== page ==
This Deep Pocket Lets His Millions Do His Talking

Sam Pizzigati

Sam Pizzigati Editor, Too Much online magazine

Ask hedge fund mogul Bernard Selz why he’s bankrolling the anti-vaccine movement and you won’t get much of an answer. The Washington Post tried, calling Selz at his Manhattan home. The answer offered up by the woman who answered and refused to identify herself: “There’s nothing to say.” Actually, the 79-year-old Selz ought to have a lot to say about why he’s invested over $3 million over the last few years into groups claiming that federal health officials are covering up the dangers from the measles vaccine. Before 1963, the year current measles vaccinations began, 400 to 500 Americans a year died from the disease.

Sam Pizzigati edits Too Much, the online weekly on excess and inequality. He is an associate fellow at the Institute for Policy Studies in Washington, D.C. Last year, he played an active role on the team that generated The Nation magazine special issue on extreme inequality. That issue recently won the 2009 Hillman Prize for magazine journalism. Pizzigati’s latest book, Greed and Good: Understanding and Overcoming the Inequality that Limits Our Lives (Apex Press, 2004), won an “outstanding title” of the year ranking from the American Library Association’s Choice book review journal.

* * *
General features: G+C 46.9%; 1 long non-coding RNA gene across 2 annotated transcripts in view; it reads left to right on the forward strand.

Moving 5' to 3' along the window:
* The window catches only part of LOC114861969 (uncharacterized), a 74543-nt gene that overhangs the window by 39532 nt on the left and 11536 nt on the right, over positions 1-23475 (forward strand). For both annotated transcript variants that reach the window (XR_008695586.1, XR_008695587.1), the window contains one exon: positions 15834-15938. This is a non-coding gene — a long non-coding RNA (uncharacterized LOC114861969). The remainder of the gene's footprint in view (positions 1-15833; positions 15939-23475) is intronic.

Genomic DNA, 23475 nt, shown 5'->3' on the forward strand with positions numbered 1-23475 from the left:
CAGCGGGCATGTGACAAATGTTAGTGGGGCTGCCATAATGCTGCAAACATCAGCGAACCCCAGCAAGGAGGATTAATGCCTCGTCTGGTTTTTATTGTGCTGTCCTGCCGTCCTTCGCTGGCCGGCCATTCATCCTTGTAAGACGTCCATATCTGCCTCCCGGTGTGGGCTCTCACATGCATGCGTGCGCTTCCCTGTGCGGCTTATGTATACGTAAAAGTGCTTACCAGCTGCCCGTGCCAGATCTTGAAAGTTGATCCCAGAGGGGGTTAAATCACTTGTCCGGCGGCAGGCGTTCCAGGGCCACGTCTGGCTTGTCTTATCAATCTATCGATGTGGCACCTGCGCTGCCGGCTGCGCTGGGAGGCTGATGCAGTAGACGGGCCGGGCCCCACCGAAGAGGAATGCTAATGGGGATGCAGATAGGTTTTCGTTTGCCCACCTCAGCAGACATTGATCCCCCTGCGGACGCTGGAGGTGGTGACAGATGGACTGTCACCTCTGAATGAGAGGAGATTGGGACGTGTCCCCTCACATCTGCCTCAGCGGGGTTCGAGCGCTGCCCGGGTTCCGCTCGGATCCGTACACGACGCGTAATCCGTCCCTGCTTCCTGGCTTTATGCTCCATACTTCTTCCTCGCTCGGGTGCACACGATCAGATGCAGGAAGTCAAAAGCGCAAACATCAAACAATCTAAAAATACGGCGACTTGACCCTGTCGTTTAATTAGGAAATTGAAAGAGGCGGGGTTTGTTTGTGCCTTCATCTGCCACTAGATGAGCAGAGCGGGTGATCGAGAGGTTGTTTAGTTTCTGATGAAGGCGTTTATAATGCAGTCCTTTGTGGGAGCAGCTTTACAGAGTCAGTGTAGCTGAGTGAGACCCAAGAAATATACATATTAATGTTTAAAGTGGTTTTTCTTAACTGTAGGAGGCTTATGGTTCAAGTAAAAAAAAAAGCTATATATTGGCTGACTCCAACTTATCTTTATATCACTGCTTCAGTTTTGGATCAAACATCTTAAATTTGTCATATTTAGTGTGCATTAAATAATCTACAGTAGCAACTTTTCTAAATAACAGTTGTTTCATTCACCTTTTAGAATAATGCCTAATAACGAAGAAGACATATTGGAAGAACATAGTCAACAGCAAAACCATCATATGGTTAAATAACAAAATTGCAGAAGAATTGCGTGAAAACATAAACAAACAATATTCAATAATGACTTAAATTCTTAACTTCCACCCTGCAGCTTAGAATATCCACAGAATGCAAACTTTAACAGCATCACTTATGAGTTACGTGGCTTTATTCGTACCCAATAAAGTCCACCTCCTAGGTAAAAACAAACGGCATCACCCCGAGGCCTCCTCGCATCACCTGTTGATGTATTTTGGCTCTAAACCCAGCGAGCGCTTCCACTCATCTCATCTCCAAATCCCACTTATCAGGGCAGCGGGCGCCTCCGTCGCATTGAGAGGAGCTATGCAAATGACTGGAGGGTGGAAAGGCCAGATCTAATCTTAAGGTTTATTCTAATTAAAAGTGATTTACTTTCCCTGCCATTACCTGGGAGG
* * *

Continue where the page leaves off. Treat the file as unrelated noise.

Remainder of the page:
No Such Thing as Good Greed

No Such Thing as Good Greed

Union Matters

America’s Wealthy: Ever Eager to Pay Their Taxes!

Sam Pizzigati

Sam Pizzigati Editor, Too Much online magazine

Why do many of the wealthiest people in America oppose a “wealth tax,” an annual levy on grand fortune? Could their distaste reflect a simple reluctance to pay their fair tax share? Oh no, JPMorganChase CEO Jamie Dimon recently told the Business Roundtable: “I know a lot of wealthy people who would be happy to pay more in taxes; they just think it’ll be wasted and be given to interest groups and stuff like that.” Could Dimon have in mind the interest group he knows best, Wall Street? In the 2008 financial crisis, federal bailouts kept the banking industry from imploding. JPMorgan alone, notes the ProPublica Bailout Tracker, collected $25 billion worth of federal largesse, an act of generosity that’s helped Dimon lock down a $1.5-billion personal fortune. Under the Elizabeth Warren wealth tax plan, Dimon would pay an annual 3 percent tax on that much net worth. Fortunes between $1 billion and $2.5 billion would face a 5 percent annual tax under the Bernie Sanders plan.

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